Abstract: The (contractual) relationship between passengers and airlines is regulated on an international as well as a European level. However, problems arise in the demarcation between these levels. The cause of these demarcation problems lies, on the one hand, in the strict 'exclusivity doctrine' under which only the Montreal Convention can serve as a basis for any claim arising out of international carriage by air and, on the other hand, the refusal of the CJEU to deal with the matter.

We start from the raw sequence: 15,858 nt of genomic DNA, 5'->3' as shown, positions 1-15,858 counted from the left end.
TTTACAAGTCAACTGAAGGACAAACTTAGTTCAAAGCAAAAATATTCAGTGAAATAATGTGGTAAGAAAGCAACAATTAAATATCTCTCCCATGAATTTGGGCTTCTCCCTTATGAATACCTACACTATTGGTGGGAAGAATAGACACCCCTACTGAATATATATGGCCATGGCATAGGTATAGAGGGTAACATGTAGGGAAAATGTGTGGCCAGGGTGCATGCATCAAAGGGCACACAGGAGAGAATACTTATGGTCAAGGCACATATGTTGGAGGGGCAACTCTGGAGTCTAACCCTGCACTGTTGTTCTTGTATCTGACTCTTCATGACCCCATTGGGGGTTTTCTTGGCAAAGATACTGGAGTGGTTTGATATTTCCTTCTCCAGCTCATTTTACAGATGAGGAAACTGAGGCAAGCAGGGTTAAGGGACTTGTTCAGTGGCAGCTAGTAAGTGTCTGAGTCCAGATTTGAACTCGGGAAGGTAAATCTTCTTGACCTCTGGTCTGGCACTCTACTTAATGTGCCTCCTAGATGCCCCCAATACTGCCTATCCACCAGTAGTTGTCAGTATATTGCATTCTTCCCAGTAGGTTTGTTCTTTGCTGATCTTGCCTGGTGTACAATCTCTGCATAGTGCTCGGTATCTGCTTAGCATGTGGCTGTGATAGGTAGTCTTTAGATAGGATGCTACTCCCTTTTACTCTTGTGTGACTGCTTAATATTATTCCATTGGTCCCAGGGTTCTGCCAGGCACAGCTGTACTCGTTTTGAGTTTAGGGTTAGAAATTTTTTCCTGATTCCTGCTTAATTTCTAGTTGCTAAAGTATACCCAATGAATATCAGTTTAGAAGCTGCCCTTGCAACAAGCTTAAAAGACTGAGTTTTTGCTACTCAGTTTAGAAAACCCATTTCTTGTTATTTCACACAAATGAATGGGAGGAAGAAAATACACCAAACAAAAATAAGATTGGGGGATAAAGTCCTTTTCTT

In Stott v. Thomas Cook Tour Operators Ltd, the UK Supreme Court has unequivocally confirmed the Exclusivity Doctrine to the detriment of the EC Disability Regulation. In this article, the decision of the UK Supreme Court will be discussed in the broader context of the problematic relationship between the international convention and European passenger rights regulations.
European Review of Private Law